Thursday, 1 May 2014

Memetic eusociality or environmental mismatch

John Wilkins provides us with an opportunity to compare the eusociality of evolutionary psychology with the eusociality of memetics. He writes:

Many evolutionary psychologists hold to the contrary that we are “eusocial”, meaning inclined to be more cooperative than a game theory account might suggest we would be, because we evolved in small groups of related people, and that now, in a larger society of less related people, we have a moral module in our heads that misfires, so to speak.

I think this is a common perspective on how kin selection applies to groups of weakly-related humans from evolutionary psychologists.

In memetics, many humans are cultural kin - i.e. they share memes - significantly more than they share genes. Memes promote copies of themselves in other bodies by manipulating their hosts into behaviours that benefit others with shared memes. The kinship involved is real, not an illusion - or simply the product of an unnatural environment. The memes really are related. Often near-identical copies are present in the human hosts involved.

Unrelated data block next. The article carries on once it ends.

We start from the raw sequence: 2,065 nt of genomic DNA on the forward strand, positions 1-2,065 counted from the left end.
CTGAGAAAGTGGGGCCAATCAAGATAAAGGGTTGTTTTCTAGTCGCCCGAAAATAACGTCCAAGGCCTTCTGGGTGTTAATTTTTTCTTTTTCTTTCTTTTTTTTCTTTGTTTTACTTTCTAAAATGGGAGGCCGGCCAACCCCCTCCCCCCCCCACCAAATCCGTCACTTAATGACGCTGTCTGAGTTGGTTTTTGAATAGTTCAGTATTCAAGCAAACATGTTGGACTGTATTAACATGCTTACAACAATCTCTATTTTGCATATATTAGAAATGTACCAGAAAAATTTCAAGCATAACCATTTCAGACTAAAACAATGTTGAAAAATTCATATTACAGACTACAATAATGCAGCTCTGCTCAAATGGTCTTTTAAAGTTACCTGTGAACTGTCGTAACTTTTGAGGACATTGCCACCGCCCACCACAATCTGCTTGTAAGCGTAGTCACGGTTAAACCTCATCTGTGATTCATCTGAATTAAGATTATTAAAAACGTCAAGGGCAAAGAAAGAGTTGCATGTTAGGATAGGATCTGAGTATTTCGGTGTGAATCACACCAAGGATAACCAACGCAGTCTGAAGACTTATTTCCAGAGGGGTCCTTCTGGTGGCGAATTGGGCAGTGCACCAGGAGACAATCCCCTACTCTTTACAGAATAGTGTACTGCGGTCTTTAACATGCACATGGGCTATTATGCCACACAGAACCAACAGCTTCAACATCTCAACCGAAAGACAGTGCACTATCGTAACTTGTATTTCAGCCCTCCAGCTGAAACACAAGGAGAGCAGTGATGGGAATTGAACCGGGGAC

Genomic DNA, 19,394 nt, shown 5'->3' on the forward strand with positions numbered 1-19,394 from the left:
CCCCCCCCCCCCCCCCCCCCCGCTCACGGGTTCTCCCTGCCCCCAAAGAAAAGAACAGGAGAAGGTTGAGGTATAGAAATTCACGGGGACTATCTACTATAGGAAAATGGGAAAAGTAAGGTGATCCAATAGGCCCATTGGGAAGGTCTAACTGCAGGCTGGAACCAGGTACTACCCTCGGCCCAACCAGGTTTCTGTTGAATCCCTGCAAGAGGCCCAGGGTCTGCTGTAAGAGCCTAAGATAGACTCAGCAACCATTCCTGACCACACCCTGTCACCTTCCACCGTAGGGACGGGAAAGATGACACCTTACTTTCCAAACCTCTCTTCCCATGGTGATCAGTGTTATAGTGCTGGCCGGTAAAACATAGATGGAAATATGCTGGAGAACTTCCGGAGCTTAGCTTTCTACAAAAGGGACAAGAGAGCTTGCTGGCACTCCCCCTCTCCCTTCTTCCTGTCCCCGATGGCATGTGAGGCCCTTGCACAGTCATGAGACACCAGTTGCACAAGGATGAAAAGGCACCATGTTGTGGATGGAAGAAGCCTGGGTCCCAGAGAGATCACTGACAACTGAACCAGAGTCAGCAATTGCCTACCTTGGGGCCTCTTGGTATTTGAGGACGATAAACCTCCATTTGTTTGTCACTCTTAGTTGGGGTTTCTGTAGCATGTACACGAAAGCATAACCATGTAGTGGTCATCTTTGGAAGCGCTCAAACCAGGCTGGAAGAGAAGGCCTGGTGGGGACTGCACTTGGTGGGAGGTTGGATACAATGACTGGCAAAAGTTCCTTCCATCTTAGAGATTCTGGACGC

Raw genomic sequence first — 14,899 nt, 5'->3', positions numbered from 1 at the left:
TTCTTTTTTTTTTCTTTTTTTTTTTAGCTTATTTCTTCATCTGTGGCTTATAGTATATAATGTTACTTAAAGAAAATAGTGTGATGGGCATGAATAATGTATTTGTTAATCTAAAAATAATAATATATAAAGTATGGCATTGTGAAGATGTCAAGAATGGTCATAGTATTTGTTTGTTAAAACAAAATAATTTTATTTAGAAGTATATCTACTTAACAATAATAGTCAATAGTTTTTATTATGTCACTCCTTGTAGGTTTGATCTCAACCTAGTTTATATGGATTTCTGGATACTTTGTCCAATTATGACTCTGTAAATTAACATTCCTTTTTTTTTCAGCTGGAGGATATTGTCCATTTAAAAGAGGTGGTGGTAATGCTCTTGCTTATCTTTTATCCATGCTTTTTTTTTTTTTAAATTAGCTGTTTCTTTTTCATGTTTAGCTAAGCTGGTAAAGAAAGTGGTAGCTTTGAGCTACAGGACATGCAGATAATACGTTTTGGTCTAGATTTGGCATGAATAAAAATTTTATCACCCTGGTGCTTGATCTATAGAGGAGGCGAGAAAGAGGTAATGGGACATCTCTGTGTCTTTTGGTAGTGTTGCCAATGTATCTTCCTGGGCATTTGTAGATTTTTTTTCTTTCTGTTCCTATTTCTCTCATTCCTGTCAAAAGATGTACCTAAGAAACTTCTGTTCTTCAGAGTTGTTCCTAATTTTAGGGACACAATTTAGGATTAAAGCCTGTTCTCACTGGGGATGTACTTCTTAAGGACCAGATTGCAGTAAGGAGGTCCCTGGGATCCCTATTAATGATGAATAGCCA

In the evolutionary psychology view, cooperation is a dwindling hangover from a rosier past. In memetics, the cooperation is strengthening - as the memes grow in numbers and power, due to cultural evolution.

The 'cooperation-as-hangover' view probably has some truth to it. However, it should be abundantly clear that the memetics approach to the issue does a vastly better job of explaining the rise of large-scale cooperative societies in the modern world.

In addition to hosting the existing kin of memes, other humans represent prospective kin for memes. Humans represent fertile ground in which existing memes can distribute their progeny. To reproduce, many memes need peaceful, cooperating humans in contact with other humans. It really is no surprise that this is what we see. This is the symbiont hypothesis of eusociality.

For anyone interested in learning more about the topic, the 'cooperation-as-hangover' view is sometimes called the environmental mismatch hypothesis.


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